PARIS (Reuters) - French rocker Johnny Hallyday, who has been hospitalized in Los Angeles, has taken legal action to determine whether his Paris surgeon was at fault over a previous operation for back trouble, his publicists said on Thursday.
One of France’s most popular entertainers in a career spanning almost 50 years, Hallyday, 66, was admitted to the Cedars-Sinai hospital last week, complaining of severe pain shortly after arriving from Paris.
He was subsequently operated on to repair lesions opened up from the earlier procedure in November for a herniated disc — commonly known as a slipped disc — and was put into an artificial coma to relieve his pain.
French news bulletins have been dominated for days by unclear and contradictory reports about the condition of the singer, who has suffered from a succession of health problems in recent months.
A statement from his publicists said Hallyday and his wife Laeticia had decided to start civil proceedings against Dr Stephane Delajoux, who performed the operation on November 29, and the Clinique Internationale du Parc Monceau.
“This procedure aims to have the justice system engage independent experts to conduct an investigation under cross-examination of the circumstances of the November 29 operation and to examine whether they conformed with the rules of medical science,” it said.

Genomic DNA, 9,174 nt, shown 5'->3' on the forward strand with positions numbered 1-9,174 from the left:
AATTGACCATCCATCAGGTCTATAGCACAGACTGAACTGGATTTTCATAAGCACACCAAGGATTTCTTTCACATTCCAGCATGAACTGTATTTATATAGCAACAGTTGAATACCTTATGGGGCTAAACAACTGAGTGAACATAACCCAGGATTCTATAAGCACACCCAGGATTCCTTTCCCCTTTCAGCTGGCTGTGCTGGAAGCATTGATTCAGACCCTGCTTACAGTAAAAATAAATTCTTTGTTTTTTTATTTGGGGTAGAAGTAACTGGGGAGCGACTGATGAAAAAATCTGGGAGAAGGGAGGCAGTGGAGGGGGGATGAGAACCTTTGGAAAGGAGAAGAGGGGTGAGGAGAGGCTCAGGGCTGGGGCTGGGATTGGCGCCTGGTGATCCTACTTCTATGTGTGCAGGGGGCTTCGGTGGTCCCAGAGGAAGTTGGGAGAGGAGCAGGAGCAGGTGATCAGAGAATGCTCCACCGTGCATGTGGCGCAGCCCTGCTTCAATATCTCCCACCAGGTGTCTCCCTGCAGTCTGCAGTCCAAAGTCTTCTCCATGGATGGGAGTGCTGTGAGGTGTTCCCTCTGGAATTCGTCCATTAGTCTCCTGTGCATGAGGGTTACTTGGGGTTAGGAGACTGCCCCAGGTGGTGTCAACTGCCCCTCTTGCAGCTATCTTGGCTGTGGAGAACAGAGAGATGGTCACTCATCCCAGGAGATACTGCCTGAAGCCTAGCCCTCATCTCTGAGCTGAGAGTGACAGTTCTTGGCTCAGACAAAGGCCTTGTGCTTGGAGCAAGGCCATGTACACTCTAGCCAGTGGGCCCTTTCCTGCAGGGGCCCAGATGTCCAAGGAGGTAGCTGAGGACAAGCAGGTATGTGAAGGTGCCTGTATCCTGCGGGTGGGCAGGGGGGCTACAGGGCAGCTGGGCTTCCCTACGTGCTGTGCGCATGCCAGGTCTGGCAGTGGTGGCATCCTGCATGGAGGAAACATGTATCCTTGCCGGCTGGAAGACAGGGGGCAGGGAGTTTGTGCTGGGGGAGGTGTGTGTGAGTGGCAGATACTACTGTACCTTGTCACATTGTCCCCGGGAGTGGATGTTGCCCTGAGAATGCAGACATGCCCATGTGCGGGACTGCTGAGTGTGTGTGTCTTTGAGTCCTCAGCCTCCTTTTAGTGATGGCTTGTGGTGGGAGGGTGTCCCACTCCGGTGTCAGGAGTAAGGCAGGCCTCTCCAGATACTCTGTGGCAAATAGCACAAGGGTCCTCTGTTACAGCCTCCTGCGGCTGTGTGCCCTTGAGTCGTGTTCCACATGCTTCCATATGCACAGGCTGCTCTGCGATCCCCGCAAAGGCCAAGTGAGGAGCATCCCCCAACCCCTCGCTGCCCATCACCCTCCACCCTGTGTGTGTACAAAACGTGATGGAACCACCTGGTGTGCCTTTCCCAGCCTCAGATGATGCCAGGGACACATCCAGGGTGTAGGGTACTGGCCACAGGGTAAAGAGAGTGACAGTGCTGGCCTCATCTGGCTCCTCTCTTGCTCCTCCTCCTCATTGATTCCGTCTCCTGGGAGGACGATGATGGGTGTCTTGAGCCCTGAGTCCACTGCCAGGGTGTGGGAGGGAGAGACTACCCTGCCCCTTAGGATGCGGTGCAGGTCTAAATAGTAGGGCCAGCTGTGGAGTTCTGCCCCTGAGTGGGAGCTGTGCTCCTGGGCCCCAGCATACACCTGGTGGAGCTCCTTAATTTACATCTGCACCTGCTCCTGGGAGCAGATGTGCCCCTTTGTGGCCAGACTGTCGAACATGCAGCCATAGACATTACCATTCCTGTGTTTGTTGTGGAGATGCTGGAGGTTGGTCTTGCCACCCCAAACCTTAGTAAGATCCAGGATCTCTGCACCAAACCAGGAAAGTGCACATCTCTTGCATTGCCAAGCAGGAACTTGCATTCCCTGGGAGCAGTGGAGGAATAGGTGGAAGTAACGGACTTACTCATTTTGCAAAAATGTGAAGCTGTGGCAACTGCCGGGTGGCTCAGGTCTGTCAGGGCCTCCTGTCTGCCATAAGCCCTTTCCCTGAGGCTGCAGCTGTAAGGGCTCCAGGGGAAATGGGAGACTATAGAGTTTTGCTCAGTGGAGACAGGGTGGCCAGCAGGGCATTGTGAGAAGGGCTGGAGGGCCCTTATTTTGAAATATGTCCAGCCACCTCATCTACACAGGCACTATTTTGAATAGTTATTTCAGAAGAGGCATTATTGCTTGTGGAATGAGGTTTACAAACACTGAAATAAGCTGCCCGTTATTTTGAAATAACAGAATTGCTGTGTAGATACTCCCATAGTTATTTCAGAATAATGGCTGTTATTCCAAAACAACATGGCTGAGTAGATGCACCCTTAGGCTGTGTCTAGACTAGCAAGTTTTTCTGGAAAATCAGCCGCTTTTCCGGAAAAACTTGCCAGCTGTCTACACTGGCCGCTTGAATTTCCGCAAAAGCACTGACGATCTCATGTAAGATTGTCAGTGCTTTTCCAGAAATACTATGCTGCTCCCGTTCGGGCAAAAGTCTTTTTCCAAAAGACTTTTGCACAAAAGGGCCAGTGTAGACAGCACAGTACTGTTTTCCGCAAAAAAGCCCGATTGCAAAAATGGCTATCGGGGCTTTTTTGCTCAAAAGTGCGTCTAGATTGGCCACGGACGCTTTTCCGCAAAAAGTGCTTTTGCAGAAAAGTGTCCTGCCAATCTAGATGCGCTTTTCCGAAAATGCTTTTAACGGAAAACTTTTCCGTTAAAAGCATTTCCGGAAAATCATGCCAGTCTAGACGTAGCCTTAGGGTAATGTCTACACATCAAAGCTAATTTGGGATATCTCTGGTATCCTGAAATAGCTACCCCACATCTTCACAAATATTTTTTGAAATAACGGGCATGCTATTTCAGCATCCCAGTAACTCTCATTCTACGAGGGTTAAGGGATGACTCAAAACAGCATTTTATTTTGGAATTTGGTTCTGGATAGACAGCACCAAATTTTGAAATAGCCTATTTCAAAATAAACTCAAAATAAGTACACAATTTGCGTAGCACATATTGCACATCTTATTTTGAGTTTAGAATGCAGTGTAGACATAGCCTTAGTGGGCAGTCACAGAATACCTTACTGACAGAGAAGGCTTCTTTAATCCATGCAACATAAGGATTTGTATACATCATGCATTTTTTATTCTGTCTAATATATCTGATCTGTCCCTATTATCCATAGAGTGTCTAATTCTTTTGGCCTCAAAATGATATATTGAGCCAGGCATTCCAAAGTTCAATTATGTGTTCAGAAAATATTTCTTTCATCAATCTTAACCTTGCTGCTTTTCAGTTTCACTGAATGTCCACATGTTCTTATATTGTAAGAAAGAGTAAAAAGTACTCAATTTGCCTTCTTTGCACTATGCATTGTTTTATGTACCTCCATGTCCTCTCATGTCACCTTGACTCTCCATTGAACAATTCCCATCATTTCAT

It said an initial hearing would be held on December 21.
The Clinique Internationale du Parc Monceau, a private clinic in an exclusive part of Paris, declined to comment but a lawyer for Delajoux welcomed the move and said his client was confident an investigation would show he had not been at fault.
“As Dr Delajoux is extremely calm regarding the operation he performed on Mr Hallyday, it will be seen that it was not due to any fault on the part of the practitioner that Mr Hallyday is in the condition he is in, which is obviously regrettable,” David Koubbi told Reuters.
Numerous French celebrities including veteran crooner Charles Aznavour have flown to Hallyday’s bedside and the case has even drawn comment from President Nicolas Sarkozy, who spoke at some length about the singer at a recent press conference.
Hallyday, who began his career in the 1960s as one of France’s first teenage rock stars, is particularly famous for his energetic live performances and he has been forced to cancel the remainder of a farewell tour that began in May.
Cancellation of the final 24 concerts of the “Tour 66” has prompted media speculation about the likely insurance impact of a move estimated to cost between 7 and 10 million euros, according to Hallyday’s producer Jean-Claude Camus.